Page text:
Not eating for 24 hours can have various effects on a cat’s gastrointestinal system. An empty stomach leads to nausea and stomach upset in cats (source). The lack of food moving through the digestive tract causes the stomach to produce excess acid, sometimes leading to vomiting of yellow bile when the stomach is very empty (source). Cats may also experience diarrhea or constipation from not eating for a day, as their intestinal motility decreases without food stimulation (source). Overall, an empty digestive system leads to gastrointestinal upset and discomfort in cats.

Behavioral Changes

When cats do not eat for 24 hours, they often become more vocal as a way to express their hunger and food-seeking behaviors. A cat that is hungry is more likely to meow loudly, yowl, chirp, or make other vocalizations to get their owner’s attention and ask to be fed.[1] Increased vocalizations from a normally quiet cat can indicate the cat is very hungry and urgent for food.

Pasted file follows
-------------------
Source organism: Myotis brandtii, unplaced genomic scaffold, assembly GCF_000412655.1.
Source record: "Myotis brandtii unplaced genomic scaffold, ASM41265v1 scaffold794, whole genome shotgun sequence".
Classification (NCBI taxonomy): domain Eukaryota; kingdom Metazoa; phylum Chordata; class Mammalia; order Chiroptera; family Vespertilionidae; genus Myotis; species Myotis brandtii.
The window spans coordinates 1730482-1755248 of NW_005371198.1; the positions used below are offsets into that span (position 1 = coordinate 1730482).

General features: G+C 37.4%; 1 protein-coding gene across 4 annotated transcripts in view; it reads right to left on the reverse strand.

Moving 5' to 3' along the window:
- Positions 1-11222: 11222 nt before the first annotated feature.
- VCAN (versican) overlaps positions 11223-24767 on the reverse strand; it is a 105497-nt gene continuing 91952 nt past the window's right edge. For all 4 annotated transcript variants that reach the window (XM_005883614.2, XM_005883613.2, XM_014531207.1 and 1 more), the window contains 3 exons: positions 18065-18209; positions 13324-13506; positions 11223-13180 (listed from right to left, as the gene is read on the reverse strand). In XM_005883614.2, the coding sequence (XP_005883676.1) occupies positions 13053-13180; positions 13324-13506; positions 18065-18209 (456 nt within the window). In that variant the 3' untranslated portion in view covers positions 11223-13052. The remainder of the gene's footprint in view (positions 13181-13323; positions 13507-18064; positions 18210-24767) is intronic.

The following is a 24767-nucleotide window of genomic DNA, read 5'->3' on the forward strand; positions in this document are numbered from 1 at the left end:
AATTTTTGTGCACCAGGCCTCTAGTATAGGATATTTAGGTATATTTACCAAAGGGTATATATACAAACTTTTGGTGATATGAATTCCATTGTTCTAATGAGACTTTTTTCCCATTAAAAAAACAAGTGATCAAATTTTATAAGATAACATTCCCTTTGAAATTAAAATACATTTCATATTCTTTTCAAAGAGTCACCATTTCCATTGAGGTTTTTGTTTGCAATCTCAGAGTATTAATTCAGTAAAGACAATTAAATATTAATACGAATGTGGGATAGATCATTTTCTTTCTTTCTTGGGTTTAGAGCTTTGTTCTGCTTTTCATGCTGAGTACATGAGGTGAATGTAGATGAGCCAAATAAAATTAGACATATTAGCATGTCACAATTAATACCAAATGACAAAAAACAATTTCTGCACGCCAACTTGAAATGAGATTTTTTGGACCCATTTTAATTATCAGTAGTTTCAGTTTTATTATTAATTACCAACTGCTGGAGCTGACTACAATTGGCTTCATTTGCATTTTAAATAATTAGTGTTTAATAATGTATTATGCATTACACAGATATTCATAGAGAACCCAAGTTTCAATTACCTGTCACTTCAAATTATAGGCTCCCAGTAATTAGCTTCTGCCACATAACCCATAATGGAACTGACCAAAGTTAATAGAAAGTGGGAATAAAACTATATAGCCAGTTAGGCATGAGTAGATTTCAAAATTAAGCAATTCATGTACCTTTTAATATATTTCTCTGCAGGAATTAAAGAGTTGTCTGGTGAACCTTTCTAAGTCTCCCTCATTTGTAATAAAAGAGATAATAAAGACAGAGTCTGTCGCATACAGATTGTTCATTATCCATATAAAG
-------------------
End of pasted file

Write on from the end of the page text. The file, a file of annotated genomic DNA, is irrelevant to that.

Missing just one meal can also cause cats to act more irritable or impatient. They may pace around the kitchen, stare more intently at their owner, or meow persistently when it’s time to be fed. Cats that are used to being fed on a set schedule may start demanding food earlier and earlier in the day. A lack of food can disrupt a cat’s routine and lead to increased vocal demands for meals.[2] These behaviors are signs a cat’s hunger is disrupting their normal temperament.

Overall, increased vocalization, irritability, and persistent food-seeking behaviors are common ways a cat expresses hunger after missing a single daily feeding. However, if these behavioral changes persist beyond 24 hours without eating, it can indicate an urgent need for medical care.